“The pressure is always big, but our car has always been one that’s performed the best under pressure,” said Schumacher, 39, whose hometown is Canoga Park, Calif. “So I enjoy it. I kind of look forward to that pressure.  And all my friends, 2,500 people texted me (after the Vegas loss) and said, ‘Wow, Cory beat you and now it’s one point; you love that stuff.’ No, I don’t. Uh-uh.  I’d rather have showed up here with it closed up.  I want it known right now that if Dixon doesn’t show up and lets me and Cory and battle it out, I’m fine with that.  We’re all clear on that.

“But it’s been fun.  We’ve had five wins this year.  He’s had five wins this year.  Separated on our teams, he got my whole team from last year and five championships’ worth of my guys, and we’re one point (apart) coming into the last race.  You couldn’t have written that in a better script.  NHRA couldn’t have asked for anything more.”

Dixon noted that from the get-go, fans and media have been anticipating a season-ending pairing of Schumacher vs. Dixon with the title on the starting line.

“I don’t think that far ahead at the beginning of the season,” Dixon joked, “but all the people who were talking about it were right. Here it is. And Cory Mac would like to pull the carpet out from both of us, and he still can. Tony’s a great driver, and all that. I’m sure he’s disappointed (by the Vegas loss) and I’m sure he’ll do things so that doesn’t happen again this weekend.

“I think that what he’s done (since 2004)…the only driver that wouldn’t dream of what Tony has done is John Force, who won 10 years in a row in Funny Car. I think there’s probably admiration that people can do those kinds of things. I don’t know. I’m not really worried about him. I’m worrying about myself and our team and making sure we do everything we can performance-wise to peak this weekend.”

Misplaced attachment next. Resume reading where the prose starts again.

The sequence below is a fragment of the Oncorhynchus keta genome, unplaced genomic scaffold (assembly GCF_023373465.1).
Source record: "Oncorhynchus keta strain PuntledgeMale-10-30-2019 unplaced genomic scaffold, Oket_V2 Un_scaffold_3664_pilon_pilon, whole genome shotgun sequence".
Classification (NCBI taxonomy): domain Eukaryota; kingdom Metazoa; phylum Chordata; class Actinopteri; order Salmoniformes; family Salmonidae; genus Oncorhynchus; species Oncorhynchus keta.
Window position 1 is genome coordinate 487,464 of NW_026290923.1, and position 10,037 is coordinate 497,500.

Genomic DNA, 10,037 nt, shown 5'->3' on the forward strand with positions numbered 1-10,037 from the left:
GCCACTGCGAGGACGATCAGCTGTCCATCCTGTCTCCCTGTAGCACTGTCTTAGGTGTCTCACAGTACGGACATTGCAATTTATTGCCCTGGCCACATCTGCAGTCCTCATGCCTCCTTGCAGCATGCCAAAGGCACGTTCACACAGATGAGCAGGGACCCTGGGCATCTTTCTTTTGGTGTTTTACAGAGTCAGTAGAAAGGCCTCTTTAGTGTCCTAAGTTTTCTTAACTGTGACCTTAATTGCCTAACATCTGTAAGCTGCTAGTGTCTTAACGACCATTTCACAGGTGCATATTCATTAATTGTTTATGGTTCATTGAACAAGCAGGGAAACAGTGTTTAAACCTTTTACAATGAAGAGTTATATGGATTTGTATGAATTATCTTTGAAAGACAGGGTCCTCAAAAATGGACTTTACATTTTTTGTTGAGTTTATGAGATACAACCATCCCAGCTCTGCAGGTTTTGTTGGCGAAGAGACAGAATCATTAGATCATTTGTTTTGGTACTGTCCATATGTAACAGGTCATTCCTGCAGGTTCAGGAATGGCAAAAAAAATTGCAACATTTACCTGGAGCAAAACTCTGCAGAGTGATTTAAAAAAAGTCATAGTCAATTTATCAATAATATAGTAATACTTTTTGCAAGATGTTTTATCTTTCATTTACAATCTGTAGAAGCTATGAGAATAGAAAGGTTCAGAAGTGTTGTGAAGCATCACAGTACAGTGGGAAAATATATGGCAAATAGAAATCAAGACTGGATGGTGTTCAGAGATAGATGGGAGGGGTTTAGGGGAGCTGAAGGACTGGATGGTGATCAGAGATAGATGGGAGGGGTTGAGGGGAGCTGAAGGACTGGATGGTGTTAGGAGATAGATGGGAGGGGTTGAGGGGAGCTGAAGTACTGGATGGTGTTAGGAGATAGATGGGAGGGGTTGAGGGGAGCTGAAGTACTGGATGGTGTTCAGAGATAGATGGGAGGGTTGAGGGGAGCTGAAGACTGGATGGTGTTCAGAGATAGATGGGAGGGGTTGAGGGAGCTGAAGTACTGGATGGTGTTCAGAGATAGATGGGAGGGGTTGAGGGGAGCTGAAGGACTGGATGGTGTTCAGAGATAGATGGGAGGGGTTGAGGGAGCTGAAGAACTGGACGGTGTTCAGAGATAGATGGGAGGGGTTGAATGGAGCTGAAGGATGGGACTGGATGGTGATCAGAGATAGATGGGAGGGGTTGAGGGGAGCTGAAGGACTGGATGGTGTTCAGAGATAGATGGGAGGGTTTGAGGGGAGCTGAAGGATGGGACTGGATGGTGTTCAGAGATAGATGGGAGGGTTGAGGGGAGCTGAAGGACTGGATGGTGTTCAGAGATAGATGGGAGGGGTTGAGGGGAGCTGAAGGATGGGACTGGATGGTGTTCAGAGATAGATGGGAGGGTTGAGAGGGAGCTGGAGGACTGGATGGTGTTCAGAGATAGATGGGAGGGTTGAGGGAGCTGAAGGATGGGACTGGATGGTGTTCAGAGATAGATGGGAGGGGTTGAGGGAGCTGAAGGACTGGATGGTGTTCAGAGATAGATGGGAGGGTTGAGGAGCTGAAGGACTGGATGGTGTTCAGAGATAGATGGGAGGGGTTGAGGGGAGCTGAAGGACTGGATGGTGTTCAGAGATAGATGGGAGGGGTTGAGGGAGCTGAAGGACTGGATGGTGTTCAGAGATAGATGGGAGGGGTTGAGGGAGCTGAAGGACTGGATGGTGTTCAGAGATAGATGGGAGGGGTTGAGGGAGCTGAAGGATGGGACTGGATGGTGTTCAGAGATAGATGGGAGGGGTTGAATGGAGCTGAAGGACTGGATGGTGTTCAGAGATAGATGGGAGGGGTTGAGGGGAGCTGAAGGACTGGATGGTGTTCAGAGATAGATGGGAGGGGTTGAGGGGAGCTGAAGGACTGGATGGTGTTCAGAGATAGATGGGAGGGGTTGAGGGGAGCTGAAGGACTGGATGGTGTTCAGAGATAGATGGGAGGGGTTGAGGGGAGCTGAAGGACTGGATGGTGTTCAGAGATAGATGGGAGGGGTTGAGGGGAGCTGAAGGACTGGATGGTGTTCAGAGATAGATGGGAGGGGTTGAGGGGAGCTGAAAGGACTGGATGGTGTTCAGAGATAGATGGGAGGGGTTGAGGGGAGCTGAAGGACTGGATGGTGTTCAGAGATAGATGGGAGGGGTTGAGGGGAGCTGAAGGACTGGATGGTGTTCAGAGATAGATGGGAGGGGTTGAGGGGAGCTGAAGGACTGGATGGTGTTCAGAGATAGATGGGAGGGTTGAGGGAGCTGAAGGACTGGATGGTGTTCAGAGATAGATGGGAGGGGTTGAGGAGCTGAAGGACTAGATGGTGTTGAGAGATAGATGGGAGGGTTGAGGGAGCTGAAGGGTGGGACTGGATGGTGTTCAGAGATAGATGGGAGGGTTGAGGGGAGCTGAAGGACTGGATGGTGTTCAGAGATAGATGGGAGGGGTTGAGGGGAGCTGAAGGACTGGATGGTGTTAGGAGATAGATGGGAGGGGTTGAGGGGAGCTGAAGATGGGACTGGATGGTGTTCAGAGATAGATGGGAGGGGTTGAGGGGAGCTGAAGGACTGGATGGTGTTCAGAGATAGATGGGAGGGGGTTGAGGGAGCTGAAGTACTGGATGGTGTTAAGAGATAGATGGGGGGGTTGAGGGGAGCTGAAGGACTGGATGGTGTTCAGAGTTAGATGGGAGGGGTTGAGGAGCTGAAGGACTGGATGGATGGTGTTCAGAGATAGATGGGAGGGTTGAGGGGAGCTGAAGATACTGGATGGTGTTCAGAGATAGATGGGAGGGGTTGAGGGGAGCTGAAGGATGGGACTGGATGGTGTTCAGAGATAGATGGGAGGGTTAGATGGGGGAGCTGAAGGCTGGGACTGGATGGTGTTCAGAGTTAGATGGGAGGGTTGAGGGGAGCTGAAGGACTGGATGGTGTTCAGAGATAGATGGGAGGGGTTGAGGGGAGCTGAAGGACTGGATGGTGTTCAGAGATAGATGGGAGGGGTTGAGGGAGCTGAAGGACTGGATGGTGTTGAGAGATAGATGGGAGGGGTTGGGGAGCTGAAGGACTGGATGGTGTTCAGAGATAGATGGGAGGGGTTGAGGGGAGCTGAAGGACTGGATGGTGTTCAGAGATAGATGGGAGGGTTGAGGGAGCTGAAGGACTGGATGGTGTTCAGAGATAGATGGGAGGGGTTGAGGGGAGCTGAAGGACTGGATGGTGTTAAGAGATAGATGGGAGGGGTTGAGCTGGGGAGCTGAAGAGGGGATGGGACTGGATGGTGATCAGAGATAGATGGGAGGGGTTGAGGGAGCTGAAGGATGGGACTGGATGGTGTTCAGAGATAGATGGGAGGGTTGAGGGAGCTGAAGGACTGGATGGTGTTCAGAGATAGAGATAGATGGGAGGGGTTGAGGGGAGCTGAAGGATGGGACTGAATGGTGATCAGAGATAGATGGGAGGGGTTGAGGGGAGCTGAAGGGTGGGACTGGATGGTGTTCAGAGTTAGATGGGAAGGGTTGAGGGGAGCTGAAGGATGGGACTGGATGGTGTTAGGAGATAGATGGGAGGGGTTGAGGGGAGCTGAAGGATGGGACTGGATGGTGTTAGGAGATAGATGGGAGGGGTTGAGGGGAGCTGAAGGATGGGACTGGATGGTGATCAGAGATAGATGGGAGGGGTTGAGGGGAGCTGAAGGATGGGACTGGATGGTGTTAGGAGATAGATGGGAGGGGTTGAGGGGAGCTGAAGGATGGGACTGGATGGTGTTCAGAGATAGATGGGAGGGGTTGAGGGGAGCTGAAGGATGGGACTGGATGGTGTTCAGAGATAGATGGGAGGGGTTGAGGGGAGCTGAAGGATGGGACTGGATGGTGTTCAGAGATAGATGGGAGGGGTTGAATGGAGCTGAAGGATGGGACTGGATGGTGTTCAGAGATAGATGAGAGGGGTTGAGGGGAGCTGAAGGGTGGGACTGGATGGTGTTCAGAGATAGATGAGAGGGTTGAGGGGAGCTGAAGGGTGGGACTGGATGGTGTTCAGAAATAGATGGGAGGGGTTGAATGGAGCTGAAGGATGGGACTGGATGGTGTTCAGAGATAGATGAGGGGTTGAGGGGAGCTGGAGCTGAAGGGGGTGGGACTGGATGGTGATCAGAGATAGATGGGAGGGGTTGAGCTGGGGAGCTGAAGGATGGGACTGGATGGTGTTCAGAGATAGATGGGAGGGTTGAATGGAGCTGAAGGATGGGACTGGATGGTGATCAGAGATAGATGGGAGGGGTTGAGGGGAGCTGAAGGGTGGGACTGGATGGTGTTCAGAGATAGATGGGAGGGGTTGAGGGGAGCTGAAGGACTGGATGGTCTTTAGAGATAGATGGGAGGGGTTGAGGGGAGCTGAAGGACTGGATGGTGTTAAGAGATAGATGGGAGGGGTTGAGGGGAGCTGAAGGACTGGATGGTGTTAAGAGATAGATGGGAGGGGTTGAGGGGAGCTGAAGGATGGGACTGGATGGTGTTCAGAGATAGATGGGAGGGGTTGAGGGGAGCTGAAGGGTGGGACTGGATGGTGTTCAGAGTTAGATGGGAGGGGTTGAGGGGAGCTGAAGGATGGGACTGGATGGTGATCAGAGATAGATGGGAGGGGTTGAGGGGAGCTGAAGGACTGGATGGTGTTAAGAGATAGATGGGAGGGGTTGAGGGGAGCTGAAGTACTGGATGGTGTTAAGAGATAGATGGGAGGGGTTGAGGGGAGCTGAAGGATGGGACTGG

Meanwhile, Dixon’s 48 career victories place him third on the NHRA’s all-time list. Five-time champion Joe Amato is in second place with 52 victories, while Schumacher tops the list with 61 wins.  Dixon is tied with four-time Pro Stock champion Jeg Coughlin Jr. for ninth-place on the NHRA’s all-time career victories list; in turn, both trail eighth-place Prudhomme by one win.

The significance, then, of a single victory by dusk on Sunday and a third championship has added to Dixon’s appreciation of his place in NHRA history.

“It would mean a lot…and justify having the opportunity to roll into the track on Sunday morning with a chance to not only win the race but also the championship,” Dixon said. “That’s what any driver would want. To be in that position is why I wanted to be a part of this. I knew this was a great opportunity and very unique partnership with Alan and His Highness and I wanted to be part of that.

“I’m thrilled to be in this position; this is what we do. It’s an exciting time, and I can’t wait to get started.”

– John Sturbin can be reached at jsturbin@racintoday.com

| Senior Writer, RacinToday.com Friday, November 13 2009